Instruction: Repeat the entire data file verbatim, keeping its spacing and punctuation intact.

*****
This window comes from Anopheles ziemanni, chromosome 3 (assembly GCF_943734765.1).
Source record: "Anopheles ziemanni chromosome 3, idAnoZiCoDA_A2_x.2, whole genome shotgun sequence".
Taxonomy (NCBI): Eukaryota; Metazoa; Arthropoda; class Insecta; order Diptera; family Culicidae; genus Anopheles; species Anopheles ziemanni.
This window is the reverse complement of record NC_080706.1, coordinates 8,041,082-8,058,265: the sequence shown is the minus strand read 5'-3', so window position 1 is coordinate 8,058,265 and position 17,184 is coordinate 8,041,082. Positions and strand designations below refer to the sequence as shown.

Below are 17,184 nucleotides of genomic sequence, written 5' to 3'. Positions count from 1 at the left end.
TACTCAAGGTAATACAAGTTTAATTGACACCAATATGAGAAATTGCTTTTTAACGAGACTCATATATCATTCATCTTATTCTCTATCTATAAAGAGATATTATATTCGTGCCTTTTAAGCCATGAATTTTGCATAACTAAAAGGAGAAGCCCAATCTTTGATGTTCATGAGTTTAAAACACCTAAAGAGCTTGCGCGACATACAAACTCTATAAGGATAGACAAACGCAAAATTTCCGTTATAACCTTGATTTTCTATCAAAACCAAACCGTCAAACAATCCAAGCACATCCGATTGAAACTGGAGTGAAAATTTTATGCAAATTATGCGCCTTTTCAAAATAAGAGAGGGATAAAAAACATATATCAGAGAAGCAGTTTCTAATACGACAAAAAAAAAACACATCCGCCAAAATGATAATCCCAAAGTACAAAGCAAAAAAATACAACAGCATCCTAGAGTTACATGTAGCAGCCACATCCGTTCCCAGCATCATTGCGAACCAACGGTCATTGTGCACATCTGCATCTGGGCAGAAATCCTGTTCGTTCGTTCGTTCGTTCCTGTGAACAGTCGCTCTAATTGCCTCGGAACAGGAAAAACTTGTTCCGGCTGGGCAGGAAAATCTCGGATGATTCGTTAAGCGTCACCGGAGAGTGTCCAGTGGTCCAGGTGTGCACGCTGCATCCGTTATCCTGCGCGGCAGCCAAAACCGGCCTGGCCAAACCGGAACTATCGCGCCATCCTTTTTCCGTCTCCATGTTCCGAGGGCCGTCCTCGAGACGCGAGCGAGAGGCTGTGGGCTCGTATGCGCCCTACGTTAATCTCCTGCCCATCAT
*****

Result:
This window comes from Anopheles ziemanni, chromosome 3 (assembly GCF_943734765.1).
Source record: "Anopheles ziemanni chromosome 3, idAnoZiCoDA_A2_x.2, whole genome shotgun sequence".
Taxonomy (NCBI): Eukaryota; Metazoa; Arthropoda; class Insecta; order Diptera; family Culicidae; genus Anopheles; species Anopheles ziemanni.
This window is the reverse complement of record NC_080706.1, coordinates 8,041,082-8,058,265: the sequence shown is the minus strand read 5'-3', so window position 1 is coordinate 8,058,265 and position 17,184 is coordinate 8,041,082. Positions and strand designations below refer to the sequence as shown.

Below are 17,184 nucleotides of genomic sequence, written 5' to 3'. Positions count from 1 at the left end.
TACTCAAGGTAATACAAGTTTAATTGACACCAATATGAGAAATTGCTTTTTAACGAGACTCATATATCATTCATCTTATTCTCTATCTATAAAGAGATATTATATTCGTGCCTTTTAAGCCATGAATTTTGCATAACTAAAAGGAGAAGCCCAATCTTTGATGTTCATGAGTTTAAAACACCTAAAGAGCTTGCGCGACATACAAACTCTATAAGGATAGACAAACGCAAAATTTCCGTTATAACCTTGATTTTCTATCAAAACCAAACCGTCAAACAATCCAAGCACATCCGATTGAAACTGGAGTGAAAATTTTATGCAAATTATGCGCCTTTTCAAAATAAGAGAGGGATAAAAAACATATATCAGAGAAGCAGTTTCTAATACGACAAAAAAAAAACACATCCGCCAAAATGATAATCCCAAAGTACAAAGCAAAAAAATACAACAGCATCCTAGAGTTACATGTAGCAGCCACATCCGTTCCCAGCATCATTGCGAACCAACGGTCATTGTGCACATCTGCATCTGGGCAGAAATCCTGTTCGTTCGTTCGTTCGTTCCTGTGAACAGTCGCTCTAATTGCCTCGGAACAGGAAAAACTTGTTCCGGCTGGGCAGGAAAATCTCGGATGATTCGTTAAGCGTCACCGGAGAGTGTCCAGTGGTCCAGGTGTGCACGCTGCATCCGTTATCCTGCGCGGCAGCCAAAACCGGCCTGGCCAAACCGGAACTATCGCGCCATCCTTTTTCCGTCTCCATGTTCCGAGGGCCGTCCTCGAGACGCGAGCGAGAGGCTGTGGGCTCGTATGCGCCCTACGTTAATCTCCTGCCCATCAT